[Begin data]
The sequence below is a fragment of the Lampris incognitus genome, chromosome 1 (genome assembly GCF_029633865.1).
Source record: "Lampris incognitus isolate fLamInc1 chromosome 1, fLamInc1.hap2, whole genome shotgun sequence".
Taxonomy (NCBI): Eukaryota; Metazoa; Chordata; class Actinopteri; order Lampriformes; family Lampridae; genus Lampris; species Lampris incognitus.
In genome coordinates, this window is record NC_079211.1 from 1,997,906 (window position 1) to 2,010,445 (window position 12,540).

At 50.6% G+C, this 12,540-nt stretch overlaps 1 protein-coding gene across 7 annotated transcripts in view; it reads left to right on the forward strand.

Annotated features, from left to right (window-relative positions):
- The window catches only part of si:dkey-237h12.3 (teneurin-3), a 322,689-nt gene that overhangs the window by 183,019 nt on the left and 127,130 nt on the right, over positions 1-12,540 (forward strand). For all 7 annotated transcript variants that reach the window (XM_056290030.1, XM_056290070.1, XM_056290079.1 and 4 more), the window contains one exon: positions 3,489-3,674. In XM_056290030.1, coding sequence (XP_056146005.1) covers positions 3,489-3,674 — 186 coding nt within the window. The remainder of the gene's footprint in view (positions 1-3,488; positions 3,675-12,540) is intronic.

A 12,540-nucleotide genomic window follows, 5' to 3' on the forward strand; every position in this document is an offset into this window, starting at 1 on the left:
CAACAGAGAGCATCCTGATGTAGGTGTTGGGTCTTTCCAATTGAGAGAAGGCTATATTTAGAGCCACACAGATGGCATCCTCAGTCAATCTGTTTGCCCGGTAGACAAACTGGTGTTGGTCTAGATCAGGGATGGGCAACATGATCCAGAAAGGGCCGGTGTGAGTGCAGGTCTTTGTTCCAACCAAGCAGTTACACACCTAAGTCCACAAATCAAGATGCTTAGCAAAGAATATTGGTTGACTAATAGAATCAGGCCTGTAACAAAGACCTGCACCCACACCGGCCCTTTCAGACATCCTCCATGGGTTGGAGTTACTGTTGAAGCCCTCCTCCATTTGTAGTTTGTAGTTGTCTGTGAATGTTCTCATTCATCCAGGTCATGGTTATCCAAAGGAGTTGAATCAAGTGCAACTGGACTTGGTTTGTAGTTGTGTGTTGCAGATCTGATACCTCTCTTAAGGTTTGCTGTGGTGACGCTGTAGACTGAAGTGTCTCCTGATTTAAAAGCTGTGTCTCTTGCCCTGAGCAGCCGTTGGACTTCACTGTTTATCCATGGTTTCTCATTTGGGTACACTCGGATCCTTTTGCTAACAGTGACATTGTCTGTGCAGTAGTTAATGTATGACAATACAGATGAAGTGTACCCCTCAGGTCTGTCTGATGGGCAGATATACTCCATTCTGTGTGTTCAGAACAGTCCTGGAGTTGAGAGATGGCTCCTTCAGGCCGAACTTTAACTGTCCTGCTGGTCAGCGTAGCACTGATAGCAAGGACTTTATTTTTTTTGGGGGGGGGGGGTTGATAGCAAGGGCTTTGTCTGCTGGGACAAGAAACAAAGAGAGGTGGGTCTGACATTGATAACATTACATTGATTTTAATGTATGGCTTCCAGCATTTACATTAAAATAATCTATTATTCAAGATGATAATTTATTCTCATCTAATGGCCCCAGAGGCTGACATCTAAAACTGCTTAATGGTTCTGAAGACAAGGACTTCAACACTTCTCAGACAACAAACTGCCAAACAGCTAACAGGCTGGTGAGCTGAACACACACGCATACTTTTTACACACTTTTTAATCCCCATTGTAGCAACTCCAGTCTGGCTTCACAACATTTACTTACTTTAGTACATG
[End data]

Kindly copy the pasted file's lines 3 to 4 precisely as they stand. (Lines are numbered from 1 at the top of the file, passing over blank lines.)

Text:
Taxonomy (NCBI): Eukaryota; Metazoa; Chordata; class Actinopteri; order Lampriformes; family Lampridae; genus Lampris; species Lampris incognitus.
In genome coordinates, this window is record NC_079211.1 from 1,997,906 (window position 1) to 2,010,445 (window position 12,540).